The Florida-born Petty was an artsy type of kid, an outsider in a world of machismo. He met his idol Elvis Presley when The King was making the 1961 film FOLLOW THAT DREAM on location, and three years later, when The Beatles appeared on Ed Sullivan, Tom knew what he wanted to do with his life. By age 17, he’d dropped out of high school, and three years later started Mudcrutch, a…

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The Day the Clowns All Cried: RIP Jerry Lewis

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Jerry Lewis is an acquired taste for many. His unique comic persona isn’t everyone’s cup of tea, especially among the highbrow set (except in France, where for decades he’s been hailed as a genius). He was zany, manic, childlike, and the last of the great slapstick comedians, his career spanning over eighty years. He was a comic, writer, director, actor, singer, businessman, innovator, and philanthropist. Jerry Lewis is a true American icon, and the embodiment of the American  dream.

Joseph Levitch was one of those “born in a trunk” kids referenced in many a classic movie. His father was a vaudevillean, his mom a piano player, and by the time he was five Lewis was appearing with his parents onstage at Catskill Mountain resorts. A high school dropout, Lewis did what was known as a “record act” as a teen, where he’d lipsynch popular tunes of the day with comic results. During…

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Adios, Rhinestone Cowboy: RIP Glen Campbell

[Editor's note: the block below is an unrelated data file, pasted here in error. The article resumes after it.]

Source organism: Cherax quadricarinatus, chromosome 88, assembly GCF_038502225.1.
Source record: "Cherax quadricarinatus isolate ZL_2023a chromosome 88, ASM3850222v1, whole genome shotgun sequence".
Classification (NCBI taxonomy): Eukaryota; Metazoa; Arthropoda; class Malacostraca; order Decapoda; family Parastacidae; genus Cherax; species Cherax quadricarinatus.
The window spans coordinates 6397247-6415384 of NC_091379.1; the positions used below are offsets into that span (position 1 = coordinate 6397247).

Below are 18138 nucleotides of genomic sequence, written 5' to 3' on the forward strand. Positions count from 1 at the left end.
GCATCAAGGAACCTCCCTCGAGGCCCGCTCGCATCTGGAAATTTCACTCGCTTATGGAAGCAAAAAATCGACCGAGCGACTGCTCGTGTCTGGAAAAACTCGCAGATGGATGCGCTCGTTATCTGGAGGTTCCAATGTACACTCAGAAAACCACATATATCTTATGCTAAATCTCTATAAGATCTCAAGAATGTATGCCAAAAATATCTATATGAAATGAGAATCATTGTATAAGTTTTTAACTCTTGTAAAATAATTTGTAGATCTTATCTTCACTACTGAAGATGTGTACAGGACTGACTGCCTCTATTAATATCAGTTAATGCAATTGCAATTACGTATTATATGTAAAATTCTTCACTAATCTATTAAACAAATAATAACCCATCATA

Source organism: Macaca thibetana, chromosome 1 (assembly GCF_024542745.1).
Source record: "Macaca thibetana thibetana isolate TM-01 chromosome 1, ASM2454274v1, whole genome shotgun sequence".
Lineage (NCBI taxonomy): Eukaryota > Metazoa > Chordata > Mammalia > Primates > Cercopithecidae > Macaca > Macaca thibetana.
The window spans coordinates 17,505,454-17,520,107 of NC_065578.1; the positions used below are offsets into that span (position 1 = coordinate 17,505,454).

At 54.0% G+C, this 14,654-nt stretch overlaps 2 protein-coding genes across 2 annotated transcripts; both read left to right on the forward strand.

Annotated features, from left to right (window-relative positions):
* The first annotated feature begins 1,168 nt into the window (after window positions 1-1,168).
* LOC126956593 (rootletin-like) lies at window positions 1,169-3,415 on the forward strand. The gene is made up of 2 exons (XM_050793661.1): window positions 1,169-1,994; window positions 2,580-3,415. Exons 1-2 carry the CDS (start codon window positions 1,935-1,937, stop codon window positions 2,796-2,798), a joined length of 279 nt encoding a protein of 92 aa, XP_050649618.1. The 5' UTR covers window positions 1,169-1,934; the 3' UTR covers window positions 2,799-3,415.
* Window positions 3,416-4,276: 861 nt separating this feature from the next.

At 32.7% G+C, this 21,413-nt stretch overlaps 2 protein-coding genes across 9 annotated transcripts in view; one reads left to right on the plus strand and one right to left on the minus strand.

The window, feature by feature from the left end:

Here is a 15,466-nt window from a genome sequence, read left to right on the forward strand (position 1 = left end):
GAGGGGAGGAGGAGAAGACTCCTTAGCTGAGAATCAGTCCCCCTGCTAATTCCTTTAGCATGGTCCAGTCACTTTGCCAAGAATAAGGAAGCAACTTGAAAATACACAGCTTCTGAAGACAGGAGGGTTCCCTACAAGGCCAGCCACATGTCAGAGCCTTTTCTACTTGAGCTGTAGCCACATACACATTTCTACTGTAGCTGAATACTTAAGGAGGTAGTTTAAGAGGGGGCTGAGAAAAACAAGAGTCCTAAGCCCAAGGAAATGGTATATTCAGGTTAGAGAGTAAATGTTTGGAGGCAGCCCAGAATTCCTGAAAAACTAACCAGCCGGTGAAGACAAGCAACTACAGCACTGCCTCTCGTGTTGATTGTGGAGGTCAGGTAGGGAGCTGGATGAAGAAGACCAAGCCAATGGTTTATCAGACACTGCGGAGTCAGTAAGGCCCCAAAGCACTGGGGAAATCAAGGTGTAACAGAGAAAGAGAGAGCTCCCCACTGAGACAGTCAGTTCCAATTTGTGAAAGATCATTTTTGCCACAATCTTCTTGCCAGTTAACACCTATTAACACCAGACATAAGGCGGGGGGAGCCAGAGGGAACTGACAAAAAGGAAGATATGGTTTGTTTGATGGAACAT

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There aren’t many entertainers who can boast of 9 #1 hits, 12 Gold Records, 4 Platinum, 1 Double Platinum, 10 Grammys, a hit television show, and a co-starring role in a John Wayne movie! In fact, there’s only one. Glen Campbell, who died yesterday at age 81 of complications from Alzheimer’s Disease, was more than just an average country music singer. During the tumultuous late 60’s/early 70’s, when protests and riots were common occurences, Campbell’s country/folk/pop songs were a common denominator, enjoyed by hippie freaks and establishment tools alike. Face it, Glen Campbell was The Man!

Born in humble, sleepy little Billstown, Arkansas, Glen took up playing guitar at an early age. His uncle was a musician, and teenage Glen began his show-biz career picking on his radio show. The young man soon formed his own band and toured the South and Southwest extensively. The bright lights/big city of Los Angeles beckoned, and Campbell…

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The Zombie King: RIP George A. Romero

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Way back in 1970, my cousins and I went to a horror double feature at the old Olympia Theater in New Bedford. The main attraction was called EQUINOX , which came highly recommended by Famous Monsters of Filmland magazine.  Quite frankly, it sucked, but the bottom half of that double bill was an obscure black & white films that scared the shit out of us! That movie was George A. Romero’s NIGHT OF THE LIVING DEAD.

NOTLD (1968)

From the creepy opening in a cemetery (“They’re coming to get you, Barbara”) to the gross-out shots of zombies feasting on human entrails, from the little girl eating her father’s corpse to the tragic final scene when the hero (a black man, no less!) is shot by the cops, NIGHT OF THE LIVING DEAD was an edge-of-your-seat nightmare of horror. There were no stars in it, unless you count Bill Cardille, a local…